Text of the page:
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Subject: [xacml-comment] 5.31 Element <AttributeSelector>


"The AttributeSelector element's RequestContextPath XML attribute SHALL 
contain a
legal XPath expression over the <xacml-context:Request> element."

The phrase 'over the' made me think for a while. This could be made 
clearer by using
the 'context node' term from the XPath specification. XPath evaluation 
with respect to a context node, the context node for this XPath 
expression is the
<xacml-context:Request> element.


"In the case where the XPath expression matches attributes in the 
request context
by AttributeId, it must also match the attribute's data-type with the 
selector's DataType."

Does the 'it' above mean the XPath expression? So, it's saying that if 
you write an
xpath expression to select an attribute from the context, and the 
expression includes
a predicate for matching with an AttributeID, then that expression MUST 
also include
a predicate that matches the selectors data type with the data type of 
the selected


"In the case of using XPath 1.0, the value of the XPath expression is 
either a node-set,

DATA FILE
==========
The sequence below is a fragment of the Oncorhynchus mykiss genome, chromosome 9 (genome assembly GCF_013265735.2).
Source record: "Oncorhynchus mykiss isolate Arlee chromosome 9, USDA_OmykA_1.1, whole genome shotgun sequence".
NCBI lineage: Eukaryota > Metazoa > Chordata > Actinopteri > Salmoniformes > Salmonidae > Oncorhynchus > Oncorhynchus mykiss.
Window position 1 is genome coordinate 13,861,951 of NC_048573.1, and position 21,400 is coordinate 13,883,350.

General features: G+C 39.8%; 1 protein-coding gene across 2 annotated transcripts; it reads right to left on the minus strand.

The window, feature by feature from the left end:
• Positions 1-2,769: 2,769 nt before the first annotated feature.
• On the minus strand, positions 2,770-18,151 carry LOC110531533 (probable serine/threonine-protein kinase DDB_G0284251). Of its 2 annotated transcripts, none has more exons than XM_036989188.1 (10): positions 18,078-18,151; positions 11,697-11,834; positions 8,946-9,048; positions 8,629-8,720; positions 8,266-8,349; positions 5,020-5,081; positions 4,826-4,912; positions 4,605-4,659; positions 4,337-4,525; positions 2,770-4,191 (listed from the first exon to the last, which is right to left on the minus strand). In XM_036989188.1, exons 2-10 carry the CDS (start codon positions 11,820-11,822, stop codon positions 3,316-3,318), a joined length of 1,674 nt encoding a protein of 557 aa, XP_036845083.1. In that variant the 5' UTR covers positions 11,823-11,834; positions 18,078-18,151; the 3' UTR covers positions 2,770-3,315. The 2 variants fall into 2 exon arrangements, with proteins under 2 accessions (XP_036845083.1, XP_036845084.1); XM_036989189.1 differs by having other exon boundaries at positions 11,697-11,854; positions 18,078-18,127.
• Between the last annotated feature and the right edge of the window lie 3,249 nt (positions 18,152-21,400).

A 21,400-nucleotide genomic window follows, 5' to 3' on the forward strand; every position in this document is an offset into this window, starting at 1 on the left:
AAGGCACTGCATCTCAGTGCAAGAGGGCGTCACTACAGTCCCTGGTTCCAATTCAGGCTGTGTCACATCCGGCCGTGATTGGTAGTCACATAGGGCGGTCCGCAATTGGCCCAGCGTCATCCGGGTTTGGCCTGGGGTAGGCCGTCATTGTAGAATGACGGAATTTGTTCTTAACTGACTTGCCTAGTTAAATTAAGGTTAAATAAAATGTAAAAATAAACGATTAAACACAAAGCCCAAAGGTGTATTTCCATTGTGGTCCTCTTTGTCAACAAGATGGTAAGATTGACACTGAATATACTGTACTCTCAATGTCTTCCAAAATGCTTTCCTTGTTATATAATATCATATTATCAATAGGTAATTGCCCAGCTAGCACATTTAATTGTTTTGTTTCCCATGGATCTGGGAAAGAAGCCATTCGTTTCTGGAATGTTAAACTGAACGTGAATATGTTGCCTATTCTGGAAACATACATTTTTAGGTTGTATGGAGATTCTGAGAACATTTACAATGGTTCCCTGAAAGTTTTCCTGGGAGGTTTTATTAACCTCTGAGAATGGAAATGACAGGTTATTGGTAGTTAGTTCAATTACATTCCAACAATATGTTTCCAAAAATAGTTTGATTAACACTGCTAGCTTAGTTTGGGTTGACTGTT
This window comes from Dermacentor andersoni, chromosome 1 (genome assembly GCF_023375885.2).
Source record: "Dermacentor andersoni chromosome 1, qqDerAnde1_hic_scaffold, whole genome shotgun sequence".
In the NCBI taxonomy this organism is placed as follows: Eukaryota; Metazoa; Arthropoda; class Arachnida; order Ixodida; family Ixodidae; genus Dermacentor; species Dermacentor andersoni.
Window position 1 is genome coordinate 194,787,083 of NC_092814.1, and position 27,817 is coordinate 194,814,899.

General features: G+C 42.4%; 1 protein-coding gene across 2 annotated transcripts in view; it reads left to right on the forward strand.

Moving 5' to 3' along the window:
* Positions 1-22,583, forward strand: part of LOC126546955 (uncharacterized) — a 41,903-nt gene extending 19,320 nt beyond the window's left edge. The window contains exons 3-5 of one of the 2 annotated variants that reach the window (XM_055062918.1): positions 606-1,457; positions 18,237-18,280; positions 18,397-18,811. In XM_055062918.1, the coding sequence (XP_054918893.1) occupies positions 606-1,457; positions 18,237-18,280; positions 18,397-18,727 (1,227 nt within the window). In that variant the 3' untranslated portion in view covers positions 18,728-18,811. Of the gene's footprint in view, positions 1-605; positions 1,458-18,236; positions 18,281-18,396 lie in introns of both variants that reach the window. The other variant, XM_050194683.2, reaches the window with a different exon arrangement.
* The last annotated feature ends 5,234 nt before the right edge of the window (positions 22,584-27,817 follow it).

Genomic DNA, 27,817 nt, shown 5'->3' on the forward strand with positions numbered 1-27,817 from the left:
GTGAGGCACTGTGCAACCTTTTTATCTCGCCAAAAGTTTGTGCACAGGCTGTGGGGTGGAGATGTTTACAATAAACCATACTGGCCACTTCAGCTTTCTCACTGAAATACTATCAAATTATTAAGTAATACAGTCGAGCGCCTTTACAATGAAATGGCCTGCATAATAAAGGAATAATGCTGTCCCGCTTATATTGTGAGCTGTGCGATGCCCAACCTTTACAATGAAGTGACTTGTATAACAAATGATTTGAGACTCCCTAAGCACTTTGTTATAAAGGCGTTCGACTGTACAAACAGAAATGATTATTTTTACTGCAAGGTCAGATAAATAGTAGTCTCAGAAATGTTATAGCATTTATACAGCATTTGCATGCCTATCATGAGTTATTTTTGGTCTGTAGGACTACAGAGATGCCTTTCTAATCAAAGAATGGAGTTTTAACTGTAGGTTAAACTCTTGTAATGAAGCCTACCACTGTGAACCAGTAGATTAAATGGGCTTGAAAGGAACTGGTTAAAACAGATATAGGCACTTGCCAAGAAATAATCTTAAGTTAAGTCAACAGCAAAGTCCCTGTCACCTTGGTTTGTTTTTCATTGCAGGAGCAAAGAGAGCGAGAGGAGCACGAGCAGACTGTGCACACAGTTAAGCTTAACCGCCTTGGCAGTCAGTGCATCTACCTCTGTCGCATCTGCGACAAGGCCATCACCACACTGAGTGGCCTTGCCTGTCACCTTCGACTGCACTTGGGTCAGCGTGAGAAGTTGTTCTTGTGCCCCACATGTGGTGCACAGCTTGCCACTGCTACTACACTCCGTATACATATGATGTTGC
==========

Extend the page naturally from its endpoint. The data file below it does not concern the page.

string value, numeric value, or boolean value."

This may seem a quibble, and it probably is, but even though the XPath 
says that the result of an expression can be a primitive... I do not 
believe there's any
way to form an expression that actually returns one. In my experience 
all XPath 1.0
expressions return a node-set. (I'd be very interested to be corrected 
on this point. I
just looked in the o'reilly xpath book and it has some examples that are 
plain literal
values like, 2002, or "hello", but if you follow the grammar of the 
language they're
just not valid expressions.)


"If the XPath 1.0 expression evaluates to a node-set, then each node may 
consist of
a string, numeric or boolean value, or a child node (i.e. structured 
node).  In this case,
each node is logically converted to string data by applying the "string" 
function defined
in the XPath 1.0 specification, resulting in a sequence of string data."

This is correct in spirit, but not actually correct.

In XPath 1.0 an expression evaluates to a node-set. There are seven 
kinds of node
(root, element, text, attribute, namespace, processing instruction, and 
The XPath specification describes a way of determining a <b>string-value</b>
for each type of node.


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